On Sept. 28, 2005, publishing house Little, Brown and Co. put out a book called Julie and Julia: 365 Days, 524 Recipes, 1 Tiny Apartment Kitchen by Julie Powell.
This ambitious book started out as a blog. “So what?” you ask.
So, every writer who has ever dreamed of having his or her book published is suddenly viewing blogs as the ticket to a big, fat book deal. But has the aforementioned event truly changed the struggling writer to published author ratio?
Here’s how it went down. At a crossroads in her life, Julie Powell decided to start a project. She would cook every recipe out of Julia Child’s classic Mastering the Art of French Cooking, Volume 1—all 524 of the recipes—in 365 days. She would chronicle her kitchen adventures—everything from making homemade aspic to hunting down calves’ hooves and bone marrow in Manhattan—on her blog site, which she titled The Julie/Julia Project.
She had no publishing aspirations for the blog; it was just for self-fulfillment. A large fan base began clicking in on a regular basis, and, before the end of the year-long project, a bidding war to put the blog into book form arose. Powell was interviewed by the likes of NPR, CNN, the Chicago Tribune, and, most notably, The New York Times.
This buzz threw Powell into the spotlight. Almost overnight, she went from disgruntled secretary to literary darling.
For those of us in the writing life, this is explosive. It is akin to Lana Turner being discovered in Schwab’s drugstore. It’s what all artists dream of: to be “discovered.” To be wanted. To be recognized as the brilliant geniuses that we are. To have a gigantic door of opportunity open wide without our having to knock.
Blogs have been around for a while, but they have exploded in the last few years—particularly since the 2000 presidential election, when everyone had an opinion they wanted to voice. And that is the basic premise of a blog: You can say anything you like about whatever topic you want. Some blogs are like personal diaries, wherein the author espouses on a variety of subjects. Other blogs are topic-specific.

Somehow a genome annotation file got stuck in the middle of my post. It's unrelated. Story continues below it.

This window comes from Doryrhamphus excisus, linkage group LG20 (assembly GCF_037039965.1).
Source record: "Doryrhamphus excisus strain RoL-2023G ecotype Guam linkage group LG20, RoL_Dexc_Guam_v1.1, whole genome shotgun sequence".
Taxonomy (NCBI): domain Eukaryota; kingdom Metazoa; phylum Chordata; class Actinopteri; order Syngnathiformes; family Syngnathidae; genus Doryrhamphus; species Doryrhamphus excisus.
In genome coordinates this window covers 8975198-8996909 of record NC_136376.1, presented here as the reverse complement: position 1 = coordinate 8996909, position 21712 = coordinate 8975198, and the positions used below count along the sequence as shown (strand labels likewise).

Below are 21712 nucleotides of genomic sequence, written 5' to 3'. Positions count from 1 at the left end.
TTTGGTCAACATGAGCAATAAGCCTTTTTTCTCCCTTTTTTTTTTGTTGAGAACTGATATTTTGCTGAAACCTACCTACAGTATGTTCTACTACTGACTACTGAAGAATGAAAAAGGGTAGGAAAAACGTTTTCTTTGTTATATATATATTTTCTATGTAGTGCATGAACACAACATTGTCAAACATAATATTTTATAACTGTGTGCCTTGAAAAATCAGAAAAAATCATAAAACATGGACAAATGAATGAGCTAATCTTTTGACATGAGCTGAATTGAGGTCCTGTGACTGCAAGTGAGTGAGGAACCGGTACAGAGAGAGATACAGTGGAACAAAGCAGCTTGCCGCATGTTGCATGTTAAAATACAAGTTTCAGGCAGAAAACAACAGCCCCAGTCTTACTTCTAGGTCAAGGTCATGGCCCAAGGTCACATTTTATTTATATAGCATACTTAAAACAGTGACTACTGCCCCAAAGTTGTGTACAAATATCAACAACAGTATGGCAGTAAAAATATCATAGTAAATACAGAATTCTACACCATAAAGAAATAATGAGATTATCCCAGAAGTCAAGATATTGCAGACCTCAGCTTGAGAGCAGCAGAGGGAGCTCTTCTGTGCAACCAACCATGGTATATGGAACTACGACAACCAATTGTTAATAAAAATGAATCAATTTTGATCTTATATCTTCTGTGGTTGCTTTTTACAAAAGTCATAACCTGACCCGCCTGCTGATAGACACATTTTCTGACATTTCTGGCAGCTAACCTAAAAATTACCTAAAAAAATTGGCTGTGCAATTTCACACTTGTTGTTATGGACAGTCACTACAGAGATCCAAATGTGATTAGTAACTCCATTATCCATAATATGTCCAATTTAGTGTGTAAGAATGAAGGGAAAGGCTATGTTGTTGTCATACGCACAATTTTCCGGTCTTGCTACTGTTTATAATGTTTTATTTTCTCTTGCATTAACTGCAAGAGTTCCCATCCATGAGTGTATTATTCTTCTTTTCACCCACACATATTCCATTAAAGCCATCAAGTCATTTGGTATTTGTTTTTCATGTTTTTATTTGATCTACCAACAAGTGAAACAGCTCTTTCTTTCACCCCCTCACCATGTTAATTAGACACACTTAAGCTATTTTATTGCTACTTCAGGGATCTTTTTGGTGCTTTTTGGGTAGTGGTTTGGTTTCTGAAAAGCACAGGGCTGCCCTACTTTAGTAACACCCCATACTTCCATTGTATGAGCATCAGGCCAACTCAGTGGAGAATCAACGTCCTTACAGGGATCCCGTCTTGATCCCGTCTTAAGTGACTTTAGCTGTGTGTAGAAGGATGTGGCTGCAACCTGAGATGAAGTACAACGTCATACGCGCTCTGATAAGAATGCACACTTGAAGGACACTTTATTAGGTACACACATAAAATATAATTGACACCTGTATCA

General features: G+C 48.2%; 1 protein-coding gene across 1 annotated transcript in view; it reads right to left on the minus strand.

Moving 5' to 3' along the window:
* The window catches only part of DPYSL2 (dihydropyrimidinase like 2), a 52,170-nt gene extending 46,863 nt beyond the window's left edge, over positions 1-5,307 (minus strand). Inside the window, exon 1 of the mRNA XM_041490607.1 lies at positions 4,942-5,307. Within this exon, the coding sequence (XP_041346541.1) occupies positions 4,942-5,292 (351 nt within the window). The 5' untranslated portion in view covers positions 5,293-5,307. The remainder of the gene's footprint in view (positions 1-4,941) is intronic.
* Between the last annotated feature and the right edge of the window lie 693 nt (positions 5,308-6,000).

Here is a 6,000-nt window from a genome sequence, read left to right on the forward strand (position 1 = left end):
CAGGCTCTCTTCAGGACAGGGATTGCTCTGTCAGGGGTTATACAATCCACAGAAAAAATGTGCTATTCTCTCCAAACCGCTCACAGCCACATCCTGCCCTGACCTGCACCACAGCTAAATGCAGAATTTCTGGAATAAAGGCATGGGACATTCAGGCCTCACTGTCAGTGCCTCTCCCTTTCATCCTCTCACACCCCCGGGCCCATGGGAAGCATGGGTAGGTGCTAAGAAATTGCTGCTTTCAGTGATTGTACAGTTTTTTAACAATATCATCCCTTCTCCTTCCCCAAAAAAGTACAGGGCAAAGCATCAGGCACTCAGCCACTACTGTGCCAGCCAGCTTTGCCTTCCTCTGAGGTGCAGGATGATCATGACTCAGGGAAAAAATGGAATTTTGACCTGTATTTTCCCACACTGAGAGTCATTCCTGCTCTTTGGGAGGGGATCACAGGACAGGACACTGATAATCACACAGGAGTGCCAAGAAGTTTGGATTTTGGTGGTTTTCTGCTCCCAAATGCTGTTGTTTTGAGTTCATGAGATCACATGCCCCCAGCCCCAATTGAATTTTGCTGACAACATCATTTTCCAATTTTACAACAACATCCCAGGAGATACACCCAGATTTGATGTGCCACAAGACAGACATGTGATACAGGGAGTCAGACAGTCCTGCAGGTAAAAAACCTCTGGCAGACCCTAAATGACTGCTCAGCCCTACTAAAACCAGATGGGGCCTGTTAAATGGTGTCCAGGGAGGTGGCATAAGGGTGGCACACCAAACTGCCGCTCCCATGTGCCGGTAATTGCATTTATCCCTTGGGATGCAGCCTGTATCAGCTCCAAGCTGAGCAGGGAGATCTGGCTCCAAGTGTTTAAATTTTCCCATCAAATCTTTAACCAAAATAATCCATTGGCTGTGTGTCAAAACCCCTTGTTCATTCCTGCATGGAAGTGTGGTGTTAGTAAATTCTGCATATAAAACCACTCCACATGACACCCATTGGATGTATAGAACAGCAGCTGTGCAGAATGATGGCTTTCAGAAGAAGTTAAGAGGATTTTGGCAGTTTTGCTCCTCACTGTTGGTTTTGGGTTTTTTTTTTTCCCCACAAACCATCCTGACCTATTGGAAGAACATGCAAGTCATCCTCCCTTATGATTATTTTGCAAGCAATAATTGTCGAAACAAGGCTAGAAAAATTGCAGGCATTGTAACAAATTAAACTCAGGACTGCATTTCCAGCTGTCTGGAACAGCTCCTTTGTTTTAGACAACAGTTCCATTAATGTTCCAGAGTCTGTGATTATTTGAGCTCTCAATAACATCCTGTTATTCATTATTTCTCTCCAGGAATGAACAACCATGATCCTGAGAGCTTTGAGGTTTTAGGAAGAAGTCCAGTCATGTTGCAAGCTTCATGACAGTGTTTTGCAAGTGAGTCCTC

Not every blog is worthy of publication, however. Just because someone writes a blog doesn’t make that person a writer. Most blogs are rambling pieces of self-indulgence. The reason the Julie/Julia Project made publishers sit up is the fact that its quirky, unique voice attracted readers. At its height, the blog was getting 7,500 hits per day and her “bleaders” (blog readers) enjoyed her so much they sent donations. In other words, the project had a built-in audience, which is known in the publishing industry as a platform. A platform draws book deals like a flame draws moths, for it isn’t the blogs themselves that publishers drool over, but the buzz they generate.
Powell has been accused of not being a very good writer. Powell herself wrote in her blog entry announcing her deal: “I am, in fact, officially What’s Wrong With Publishing Today.” Her saving grace is her wit, voice, and style. Being interviewed by Amanda Hesser, food journalist at The New YorkTimes, was like being given the key to the executive washroom—all of sudden, Powell was one of the elite. She had the respect and attention of both the food and literary worlds.
Would Powell have been offered a book deal if the blog was extremely well-written but had a very small readership? Probably not.
Reader reviews of Julie/Julia have been overwhelmingly positive. Of Amazon.com’s 50 reader reviews, roughly 80 percent are favorable. Editorial reviews, from Publishers Weekly to Kirkus Reviews, have been positive as well, but not by such a huge margin. The main problem most reviewers had with the book is that Powell seems to veer off into irrelevant topics.